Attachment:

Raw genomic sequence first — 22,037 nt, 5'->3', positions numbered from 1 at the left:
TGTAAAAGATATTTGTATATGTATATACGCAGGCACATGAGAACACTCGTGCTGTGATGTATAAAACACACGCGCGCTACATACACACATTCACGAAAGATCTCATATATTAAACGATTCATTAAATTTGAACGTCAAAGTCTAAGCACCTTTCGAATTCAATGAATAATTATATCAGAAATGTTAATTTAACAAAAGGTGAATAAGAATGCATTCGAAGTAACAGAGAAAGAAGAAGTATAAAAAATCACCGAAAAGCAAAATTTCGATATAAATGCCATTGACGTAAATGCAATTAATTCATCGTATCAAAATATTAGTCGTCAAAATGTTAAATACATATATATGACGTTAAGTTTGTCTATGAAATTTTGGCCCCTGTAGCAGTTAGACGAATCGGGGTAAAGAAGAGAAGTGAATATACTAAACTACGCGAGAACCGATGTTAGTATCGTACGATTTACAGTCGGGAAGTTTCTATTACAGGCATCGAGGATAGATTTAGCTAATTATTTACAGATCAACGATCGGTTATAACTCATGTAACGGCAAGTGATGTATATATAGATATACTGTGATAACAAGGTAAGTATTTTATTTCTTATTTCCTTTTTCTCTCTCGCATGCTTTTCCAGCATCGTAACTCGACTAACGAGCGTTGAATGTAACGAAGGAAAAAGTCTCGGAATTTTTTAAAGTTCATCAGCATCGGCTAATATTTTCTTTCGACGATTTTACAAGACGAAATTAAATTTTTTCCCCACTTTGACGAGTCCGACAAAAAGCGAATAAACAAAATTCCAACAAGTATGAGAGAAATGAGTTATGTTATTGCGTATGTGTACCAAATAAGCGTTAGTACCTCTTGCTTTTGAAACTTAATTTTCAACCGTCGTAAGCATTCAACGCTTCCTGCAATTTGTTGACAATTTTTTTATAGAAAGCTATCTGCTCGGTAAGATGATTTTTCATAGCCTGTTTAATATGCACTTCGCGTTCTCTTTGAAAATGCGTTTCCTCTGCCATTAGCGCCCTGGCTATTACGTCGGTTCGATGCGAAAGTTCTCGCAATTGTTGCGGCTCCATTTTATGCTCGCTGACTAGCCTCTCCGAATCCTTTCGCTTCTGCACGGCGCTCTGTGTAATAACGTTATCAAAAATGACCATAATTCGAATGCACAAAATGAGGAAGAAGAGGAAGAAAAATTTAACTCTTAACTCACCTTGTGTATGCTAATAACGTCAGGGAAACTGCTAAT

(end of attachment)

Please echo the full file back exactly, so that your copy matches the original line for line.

Raw genomic sequence first — 22,037 nt, 5'->3', positions numbered from 1 at the left:
TGTAAAAGATATTTGTATATGTATATACGCAGGCACATGAGAACACTCGTGCTGTGATGTATAAAACACACGCGCGCTACATACACACATTCACGAAAGATCTCATATATTAAACGATTCATTAAATTTGAACGTCAAAGTCTAAGCACCTTTCGAATTCAATGAATAATTATATCAGAAATGTTAATTTAACAAAAGGTGAATAAGAATGCATTCGAAGTAACAGAGAAAGAAGAAGTATAAAAAATCACCGAAAAGCAAAATTTCGATATAAATGCCATTGACGTAAATGCAATTAATTCATCGTATCAAAATATTAGTCGTCAAAATGTTAAATACATATATATGACGTTAAGTTTGTCTATGAAATTTTGGCCCCTGTAGCAGTTAGACGAATCGGGGTAAAGAAGAGAAGTGAATATACTAAACTACGCGAGAACCGATGTTAGTATCGTACGATTTACAGTCGGGAAGTTTCTATTACAGGCATCGAGGATAGATTTAGCTAATTATTTACAGATCAACGATCGGTTATAACTCATGTAACGGCAAGTGATGTATATATAGATATACTGTGATAACAAGGTAAGTATTTTATTTCTTATTTCCTTTTTCTCTCTCGCATGCTTTTCCAGCATCGTAACTCGACTAACGAGCGTTGAATGTAACGAAGGAAAAAGTCTCGGAATTTTTTAAAGTTCATCAGCATCGGCTAATATTTTCTTTCGACGATTTTACAAGACGAAATTAAATTTTTTCCCCACTTTGACGAGTCCGACAAAAAGCGAATAAACAAAATTCCAACAAGTATGAGAGAAATGAGTTATGTTATTGCGTATGTGTACCAAATAAGCGTTAGTACCTCTTGCTTTTGAAACTTAATTTTCAACCGTCGTAAGCATTCAACGCTTCCTGCAATTTGTTGACAATTTTTTTATAGAAAGCTATCTGCTCGGTAAGATGATTTTTCATAGCCTGTTTAATATGCACTTCGCGTTCTCTTTGAAAATGCGTTTCCTCTGCCATTAGCGCCCTGGCTATTACGTCGGTTCGATGCGAAAGTTCTCGCAATTGTTGCGGCTCCATTTTATGCTCGCTGACTAGCCTCTCCGAATCCTTTCGCTTCTGCACGGCGCTCTGTGTAATAACGTTATCAAAAATGACCATAATTCGAATGCACAAAATGAGGAAGAAGAGGAAGAAAAATTTAACTCTTAACTCACCTTGTGTATGCTAATAACGTCAGGGAAACTGCTAAT